To gain influence internationally, a country must portray an attractive image. There’s no question that Russia’s identity is slowly changing. But there doesn’t seem to be a defined goal or the road to get there.
The appeal of Russia must be understood by more than just a handful of world celebrities, the most recent one being Gerard Depardieu. Although not attractive to all, Russia’s soft power policy is not being ignored. Witness the convening of a special session on the topic by the Foreign Affairs committee of the Estonian parliament.
After the session, Marko Mihkelson, the committee chair, stated that Estonia should be better prepared to deal with the ‘informational‘ aspects of Russia’s foreign tactics, which are known to be on the increase – information operations that are meant for the consumption of Europe’s older members states.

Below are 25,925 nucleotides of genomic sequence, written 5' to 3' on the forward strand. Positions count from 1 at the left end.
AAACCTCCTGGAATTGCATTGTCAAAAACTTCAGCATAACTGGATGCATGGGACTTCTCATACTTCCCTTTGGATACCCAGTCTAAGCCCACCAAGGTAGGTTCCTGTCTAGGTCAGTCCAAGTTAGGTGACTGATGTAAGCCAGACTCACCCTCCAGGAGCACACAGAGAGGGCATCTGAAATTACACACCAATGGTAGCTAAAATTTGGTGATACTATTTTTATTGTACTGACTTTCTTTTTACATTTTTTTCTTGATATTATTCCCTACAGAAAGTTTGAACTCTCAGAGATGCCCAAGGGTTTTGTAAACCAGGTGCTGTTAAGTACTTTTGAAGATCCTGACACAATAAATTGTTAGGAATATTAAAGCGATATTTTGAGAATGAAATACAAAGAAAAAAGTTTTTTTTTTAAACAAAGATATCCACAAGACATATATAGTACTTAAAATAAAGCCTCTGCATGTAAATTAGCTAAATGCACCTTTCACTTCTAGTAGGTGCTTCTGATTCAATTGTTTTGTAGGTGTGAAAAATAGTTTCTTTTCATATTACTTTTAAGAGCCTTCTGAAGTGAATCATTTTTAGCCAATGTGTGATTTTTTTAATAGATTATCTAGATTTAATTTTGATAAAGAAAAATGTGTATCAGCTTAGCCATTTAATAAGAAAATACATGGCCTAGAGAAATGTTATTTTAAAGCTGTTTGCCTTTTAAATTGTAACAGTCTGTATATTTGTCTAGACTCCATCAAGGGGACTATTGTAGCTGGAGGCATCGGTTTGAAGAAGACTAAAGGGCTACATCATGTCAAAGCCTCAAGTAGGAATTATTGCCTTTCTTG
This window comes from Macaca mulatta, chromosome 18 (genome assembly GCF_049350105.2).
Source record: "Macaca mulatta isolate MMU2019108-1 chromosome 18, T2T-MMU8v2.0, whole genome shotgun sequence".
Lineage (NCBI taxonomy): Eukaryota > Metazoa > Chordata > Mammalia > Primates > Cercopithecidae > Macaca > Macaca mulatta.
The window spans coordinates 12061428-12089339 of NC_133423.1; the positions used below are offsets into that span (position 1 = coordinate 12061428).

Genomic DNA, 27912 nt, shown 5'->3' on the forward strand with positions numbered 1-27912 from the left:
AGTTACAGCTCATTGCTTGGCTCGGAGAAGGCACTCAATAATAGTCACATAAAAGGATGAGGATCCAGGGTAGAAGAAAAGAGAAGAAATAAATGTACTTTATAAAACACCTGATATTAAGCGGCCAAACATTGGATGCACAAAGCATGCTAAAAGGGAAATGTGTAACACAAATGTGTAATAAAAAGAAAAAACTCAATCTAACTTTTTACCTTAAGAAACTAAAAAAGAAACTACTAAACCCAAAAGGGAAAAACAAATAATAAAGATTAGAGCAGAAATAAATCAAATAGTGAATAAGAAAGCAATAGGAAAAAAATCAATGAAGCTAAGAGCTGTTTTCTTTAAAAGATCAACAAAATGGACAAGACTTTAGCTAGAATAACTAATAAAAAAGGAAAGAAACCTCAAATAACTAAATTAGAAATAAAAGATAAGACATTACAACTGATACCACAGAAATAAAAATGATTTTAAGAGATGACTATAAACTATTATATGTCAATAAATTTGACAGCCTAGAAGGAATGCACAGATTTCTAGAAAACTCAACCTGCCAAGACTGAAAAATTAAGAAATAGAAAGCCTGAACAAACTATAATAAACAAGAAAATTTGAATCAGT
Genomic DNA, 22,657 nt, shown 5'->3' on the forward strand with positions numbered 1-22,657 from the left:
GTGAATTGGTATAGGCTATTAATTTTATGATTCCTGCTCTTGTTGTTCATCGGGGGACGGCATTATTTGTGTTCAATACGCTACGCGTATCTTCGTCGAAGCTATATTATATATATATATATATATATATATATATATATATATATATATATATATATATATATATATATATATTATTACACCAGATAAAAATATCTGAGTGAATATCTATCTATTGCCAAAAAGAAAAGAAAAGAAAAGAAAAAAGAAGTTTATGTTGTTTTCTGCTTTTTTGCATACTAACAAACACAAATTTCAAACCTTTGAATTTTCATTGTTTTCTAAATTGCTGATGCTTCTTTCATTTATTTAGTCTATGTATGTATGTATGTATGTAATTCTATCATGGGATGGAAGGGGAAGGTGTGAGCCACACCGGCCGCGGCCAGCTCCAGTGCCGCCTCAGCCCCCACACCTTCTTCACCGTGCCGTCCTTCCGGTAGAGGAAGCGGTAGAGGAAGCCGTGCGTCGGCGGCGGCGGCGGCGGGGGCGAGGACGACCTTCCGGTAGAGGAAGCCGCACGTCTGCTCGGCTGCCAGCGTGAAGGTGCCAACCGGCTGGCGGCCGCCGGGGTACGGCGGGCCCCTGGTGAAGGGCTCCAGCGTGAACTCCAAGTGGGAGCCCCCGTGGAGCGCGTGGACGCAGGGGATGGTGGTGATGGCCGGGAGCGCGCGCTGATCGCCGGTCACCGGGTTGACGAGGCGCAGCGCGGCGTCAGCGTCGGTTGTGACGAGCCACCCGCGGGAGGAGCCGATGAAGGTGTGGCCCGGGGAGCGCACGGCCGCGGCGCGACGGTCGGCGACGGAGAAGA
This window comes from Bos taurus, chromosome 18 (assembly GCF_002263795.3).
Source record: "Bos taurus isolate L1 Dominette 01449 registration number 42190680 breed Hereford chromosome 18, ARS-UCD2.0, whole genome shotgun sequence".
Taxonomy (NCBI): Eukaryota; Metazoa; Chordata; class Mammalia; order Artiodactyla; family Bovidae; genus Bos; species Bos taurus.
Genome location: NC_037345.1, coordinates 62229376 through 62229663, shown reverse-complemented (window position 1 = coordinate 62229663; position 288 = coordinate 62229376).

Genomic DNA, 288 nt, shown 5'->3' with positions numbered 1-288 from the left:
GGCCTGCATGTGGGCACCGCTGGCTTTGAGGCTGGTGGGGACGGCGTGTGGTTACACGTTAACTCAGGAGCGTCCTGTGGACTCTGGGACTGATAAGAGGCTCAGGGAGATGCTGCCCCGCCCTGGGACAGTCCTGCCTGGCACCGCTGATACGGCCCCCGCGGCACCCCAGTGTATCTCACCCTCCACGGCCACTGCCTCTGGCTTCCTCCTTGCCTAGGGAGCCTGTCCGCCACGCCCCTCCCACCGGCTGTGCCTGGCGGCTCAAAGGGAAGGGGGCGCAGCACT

Observers indicate that Moscow has been concerned about the fallout from the “Arab spring’ and the extent to which Twitter can mobilize attitudes and mass action. This has motivated a pro-active stance in the Kremlin, which in turn translates into a ‘a best defensive is offense’ mind-set. The leadership knows well that Russia’s image is not one about which they can boast, therefore a more radical approach is necessary in attempts to improve it. (Loe edasi Eesti Elu 24. mai paberlehest)
Is Russia’s soft power not soft enough for the world and too soft for the Kremlin?